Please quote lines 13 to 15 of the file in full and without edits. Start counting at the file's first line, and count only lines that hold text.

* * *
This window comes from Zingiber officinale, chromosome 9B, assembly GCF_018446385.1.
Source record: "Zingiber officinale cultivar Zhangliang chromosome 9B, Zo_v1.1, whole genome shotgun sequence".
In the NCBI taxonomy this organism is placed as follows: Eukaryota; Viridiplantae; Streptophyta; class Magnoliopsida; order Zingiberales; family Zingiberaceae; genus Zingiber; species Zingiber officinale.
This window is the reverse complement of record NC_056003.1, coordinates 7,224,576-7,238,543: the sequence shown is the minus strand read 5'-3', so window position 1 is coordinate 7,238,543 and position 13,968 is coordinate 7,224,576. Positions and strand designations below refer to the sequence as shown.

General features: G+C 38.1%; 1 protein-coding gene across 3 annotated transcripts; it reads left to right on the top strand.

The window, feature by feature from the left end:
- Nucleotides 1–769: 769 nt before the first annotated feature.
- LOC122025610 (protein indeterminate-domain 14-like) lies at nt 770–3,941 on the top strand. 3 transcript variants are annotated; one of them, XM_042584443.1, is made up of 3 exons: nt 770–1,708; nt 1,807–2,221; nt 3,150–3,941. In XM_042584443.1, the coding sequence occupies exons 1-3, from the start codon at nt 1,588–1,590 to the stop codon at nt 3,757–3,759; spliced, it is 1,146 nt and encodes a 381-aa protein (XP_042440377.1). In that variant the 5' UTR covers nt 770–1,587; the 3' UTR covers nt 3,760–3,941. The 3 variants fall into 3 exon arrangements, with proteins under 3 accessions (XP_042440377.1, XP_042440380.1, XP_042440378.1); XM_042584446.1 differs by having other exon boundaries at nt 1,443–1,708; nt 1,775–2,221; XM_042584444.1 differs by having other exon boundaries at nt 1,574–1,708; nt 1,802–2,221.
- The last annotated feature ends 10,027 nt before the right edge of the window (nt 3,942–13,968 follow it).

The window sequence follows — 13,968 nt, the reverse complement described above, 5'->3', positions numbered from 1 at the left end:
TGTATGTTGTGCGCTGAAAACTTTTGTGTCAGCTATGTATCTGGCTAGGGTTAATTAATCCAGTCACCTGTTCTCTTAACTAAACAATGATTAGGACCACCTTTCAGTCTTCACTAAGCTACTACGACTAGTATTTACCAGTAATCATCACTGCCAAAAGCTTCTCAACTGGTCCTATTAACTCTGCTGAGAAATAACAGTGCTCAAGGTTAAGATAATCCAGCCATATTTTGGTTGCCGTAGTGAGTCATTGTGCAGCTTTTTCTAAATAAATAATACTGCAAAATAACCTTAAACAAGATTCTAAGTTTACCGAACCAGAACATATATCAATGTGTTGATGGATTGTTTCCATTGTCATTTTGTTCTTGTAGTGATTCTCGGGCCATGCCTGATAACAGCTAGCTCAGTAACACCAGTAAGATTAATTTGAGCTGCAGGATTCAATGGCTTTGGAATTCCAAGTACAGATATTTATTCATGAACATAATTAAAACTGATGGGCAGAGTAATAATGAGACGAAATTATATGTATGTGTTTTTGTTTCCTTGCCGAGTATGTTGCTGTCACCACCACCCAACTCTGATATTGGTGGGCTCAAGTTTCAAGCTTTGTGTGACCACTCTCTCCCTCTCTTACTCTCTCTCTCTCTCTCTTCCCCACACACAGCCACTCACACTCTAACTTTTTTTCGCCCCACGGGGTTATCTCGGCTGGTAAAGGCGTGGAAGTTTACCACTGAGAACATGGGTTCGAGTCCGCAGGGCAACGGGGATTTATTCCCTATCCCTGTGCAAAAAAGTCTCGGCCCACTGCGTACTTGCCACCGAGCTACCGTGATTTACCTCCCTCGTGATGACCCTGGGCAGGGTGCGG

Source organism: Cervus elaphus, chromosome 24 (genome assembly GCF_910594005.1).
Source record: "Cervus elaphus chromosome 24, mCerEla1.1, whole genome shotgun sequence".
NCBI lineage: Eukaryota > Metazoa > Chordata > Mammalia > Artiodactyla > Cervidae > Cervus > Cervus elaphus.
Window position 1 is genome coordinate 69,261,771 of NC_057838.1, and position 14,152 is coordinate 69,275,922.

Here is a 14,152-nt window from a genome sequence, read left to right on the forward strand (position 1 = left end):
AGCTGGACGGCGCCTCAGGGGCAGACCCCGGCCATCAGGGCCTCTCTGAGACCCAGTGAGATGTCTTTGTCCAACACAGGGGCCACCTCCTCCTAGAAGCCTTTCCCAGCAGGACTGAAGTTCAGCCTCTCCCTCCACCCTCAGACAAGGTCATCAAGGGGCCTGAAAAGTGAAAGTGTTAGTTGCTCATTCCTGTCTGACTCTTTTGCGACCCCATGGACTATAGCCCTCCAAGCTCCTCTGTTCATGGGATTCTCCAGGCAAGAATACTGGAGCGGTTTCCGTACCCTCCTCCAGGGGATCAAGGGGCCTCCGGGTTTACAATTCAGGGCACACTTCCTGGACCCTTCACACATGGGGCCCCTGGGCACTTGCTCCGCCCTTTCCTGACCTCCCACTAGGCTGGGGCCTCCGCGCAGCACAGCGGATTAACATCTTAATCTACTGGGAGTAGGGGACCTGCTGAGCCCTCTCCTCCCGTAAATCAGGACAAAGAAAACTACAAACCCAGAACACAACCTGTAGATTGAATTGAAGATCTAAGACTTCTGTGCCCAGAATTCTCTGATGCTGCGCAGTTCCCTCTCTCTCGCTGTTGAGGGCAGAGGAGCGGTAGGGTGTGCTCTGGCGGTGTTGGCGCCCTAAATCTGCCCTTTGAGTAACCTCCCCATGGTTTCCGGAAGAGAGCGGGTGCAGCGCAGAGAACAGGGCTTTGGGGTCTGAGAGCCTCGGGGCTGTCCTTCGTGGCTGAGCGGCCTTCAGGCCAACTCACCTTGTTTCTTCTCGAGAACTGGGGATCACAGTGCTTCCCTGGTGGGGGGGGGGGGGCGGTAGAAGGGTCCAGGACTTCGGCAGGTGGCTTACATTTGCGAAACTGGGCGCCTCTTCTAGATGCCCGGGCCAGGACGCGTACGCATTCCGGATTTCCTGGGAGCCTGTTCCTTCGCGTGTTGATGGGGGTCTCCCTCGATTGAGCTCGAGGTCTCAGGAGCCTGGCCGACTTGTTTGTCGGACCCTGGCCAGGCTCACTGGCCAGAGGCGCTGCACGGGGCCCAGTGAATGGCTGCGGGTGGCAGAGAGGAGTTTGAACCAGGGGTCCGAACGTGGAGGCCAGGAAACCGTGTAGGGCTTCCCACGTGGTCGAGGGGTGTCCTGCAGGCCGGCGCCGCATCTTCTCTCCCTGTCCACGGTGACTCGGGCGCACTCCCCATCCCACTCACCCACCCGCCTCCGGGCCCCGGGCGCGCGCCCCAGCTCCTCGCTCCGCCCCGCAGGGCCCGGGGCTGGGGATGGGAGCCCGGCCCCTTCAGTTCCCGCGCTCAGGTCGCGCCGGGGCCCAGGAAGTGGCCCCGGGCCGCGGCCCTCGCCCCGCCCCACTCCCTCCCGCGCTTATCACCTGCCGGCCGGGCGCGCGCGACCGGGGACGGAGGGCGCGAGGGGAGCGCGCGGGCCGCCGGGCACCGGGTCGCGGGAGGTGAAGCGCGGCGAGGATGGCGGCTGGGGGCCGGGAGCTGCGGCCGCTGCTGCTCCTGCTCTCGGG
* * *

Source record: "Cervus elaphus chromosome 24, mCerEla1.1, whole genome shotgun sequence".
NCBI lineage: Eukaryota > Metazoa > Chordata > Mammalia > Artiodactyla > Cervidae > Cervus > Cervus elaphus.
Window position 1 is genome coordinate 69,261,771 of NC_057838.1, and position 14,152 is coordinate 69,275,922.